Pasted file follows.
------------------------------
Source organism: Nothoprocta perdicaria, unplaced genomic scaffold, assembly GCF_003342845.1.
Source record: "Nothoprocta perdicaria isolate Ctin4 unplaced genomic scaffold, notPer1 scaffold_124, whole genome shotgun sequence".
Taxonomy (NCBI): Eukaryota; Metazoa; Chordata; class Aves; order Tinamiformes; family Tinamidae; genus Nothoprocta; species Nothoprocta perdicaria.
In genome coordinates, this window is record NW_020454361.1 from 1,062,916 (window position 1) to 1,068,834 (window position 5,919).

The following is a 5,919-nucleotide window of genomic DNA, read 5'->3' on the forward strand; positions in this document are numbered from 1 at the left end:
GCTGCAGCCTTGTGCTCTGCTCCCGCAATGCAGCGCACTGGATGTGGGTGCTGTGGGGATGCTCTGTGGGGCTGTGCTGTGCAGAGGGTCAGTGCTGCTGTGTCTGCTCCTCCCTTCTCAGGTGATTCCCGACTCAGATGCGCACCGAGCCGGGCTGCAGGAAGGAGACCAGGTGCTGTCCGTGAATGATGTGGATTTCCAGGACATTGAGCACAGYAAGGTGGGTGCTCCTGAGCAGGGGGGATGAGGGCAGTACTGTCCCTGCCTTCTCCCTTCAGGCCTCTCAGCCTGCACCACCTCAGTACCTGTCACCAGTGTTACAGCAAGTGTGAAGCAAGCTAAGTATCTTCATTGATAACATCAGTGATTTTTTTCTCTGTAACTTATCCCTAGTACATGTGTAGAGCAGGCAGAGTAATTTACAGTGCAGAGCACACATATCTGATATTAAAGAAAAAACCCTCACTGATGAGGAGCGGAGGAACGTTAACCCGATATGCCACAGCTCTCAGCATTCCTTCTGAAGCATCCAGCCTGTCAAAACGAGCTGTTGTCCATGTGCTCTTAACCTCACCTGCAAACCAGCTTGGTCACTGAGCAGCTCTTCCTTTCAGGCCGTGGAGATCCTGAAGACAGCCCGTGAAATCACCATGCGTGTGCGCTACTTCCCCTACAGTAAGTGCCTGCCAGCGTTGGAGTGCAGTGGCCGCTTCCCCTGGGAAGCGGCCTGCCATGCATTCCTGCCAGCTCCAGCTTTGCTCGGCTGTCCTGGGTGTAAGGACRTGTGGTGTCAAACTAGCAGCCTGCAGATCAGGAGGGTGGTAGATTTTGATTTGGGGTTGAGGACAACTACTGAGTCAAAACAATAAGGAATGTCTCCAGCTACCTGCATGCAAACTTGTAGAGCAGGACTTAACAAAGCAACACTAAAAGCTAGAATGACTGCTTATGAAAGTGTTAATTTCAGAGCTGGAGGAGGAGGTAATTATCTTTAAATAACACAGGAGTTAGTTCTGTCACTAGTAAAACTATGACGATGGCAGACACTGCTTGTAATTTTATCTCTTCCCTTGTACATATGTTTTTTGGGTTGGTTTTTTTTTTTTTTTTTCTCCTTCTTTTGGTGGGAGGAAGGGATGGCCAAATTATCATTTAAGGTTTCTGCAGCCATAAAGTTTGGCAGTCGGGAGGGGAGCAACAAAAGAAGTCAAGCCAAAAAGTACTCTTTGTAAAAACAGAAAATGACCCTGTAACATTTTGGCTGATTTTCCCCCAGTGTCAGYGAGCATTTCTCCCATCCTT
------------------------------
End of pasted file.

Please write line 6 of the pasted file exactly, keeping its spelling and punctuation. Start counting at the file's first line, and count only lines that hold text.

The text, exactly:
GCTGCAGCCTTGTGCTCTGCTCCCGCAATGCAGCGCACTGGATGTGGGTGCTGTGGGGATGCTCTGTGGGGCTGTGCTGTGCAGAGGGTCAGTGCTGCTGTGTCTGCTCCTCCCTTCTCAGGTGATTCCCGACTCAGATGCGCACCGAGCCGGGCTGCAGGAAGGAGACCAGGTGCTGTCCGTGAATGATGTGGATTTCCAGGACATTGAGCACAGYAAGGTGGGTGCTCCTGAGCAGGGGGGATGAGGGCAGTACTGTCCCTGCCTTCTCCCTTCAGGCCTCTCAGCCTGCACCACCTCAGTACCTGTCACCAGTGTTACAGCAAGTGTGAAGCAAGCTAAGTATCTTCATTGATAACATCAGTGATTTTTTTCTCTGTAACTTATCCCTAGTACATGTGTAGAGCAGGCAGAGTAATTTACAGTGCAGAGCACACATATCTGATATTAAAGAAAAAACCCTCACTGATGAGGAGCGGAGGAACGTTAACCCGATATGCCACAGCTCTCAGCATTCCTTCTGAAGCATCCAGCCTGTCAAAACGAGCTGTTGTCCATGTGCTCTTAACCTCACCTGCAAACCAGCTTGGTCACTGAGCAGCTCTTCCTTTCAGGCCGTGGAGATCCTGAAGACAGCCCGTGAAATCACCATGCGTGTGCGCTACTTCCCCTACAGTAAGTGCCTGCCAGCGTTGGAGTGCAGTGGCCGCTTCCCCTGGGAAGCGGCCTGCCATGCATTCCTGCCAGCTCCAGCTTTGCTCGGCTGTCCTGGGTGTAAGGACRTGTGGTGTCAAACTAGCAGCCTGCAGATCAGGAGGGTGGTAGATTTTGATTTGGGGTTGAGGACAACTACTGAGTCAAAACAATAAGGAATGTCTCCAGCTACCTGCATGCAAACTTGTAGAGCAGGACTTAACAAAGCAACACTAAAAGCTAGAATGACTGCTTATGAAAGTGTTAATTTCAGAGCTGGAGGAGGAGGTAATTATCTTTAAATAACACAGGAGTTAGTTCTGTCACTAGTAAAACTATGACGATGGCAGACACTGCTTGTAATTTTATCTCTTCCCTTGTACATATGTTTTTTGGGTTGGTTTTTTTTTTTTTTTTTCTCCTTCTTTTGGTGGGAGGAAGGGATGGCCAAATTATCATTTAAGGTTTCTGCAGCCATAAAGTTTGGCAGTCGGGAGGGGAGCAACAAAAGAAGTCAAGCCAAAAAGTACTCTTTGTAAAAACAGAAAATGACCCTGTAACATTTTGGCTGATTTTCCCCCAGTGTCAGYGAGCATTTCTCCCATCCTT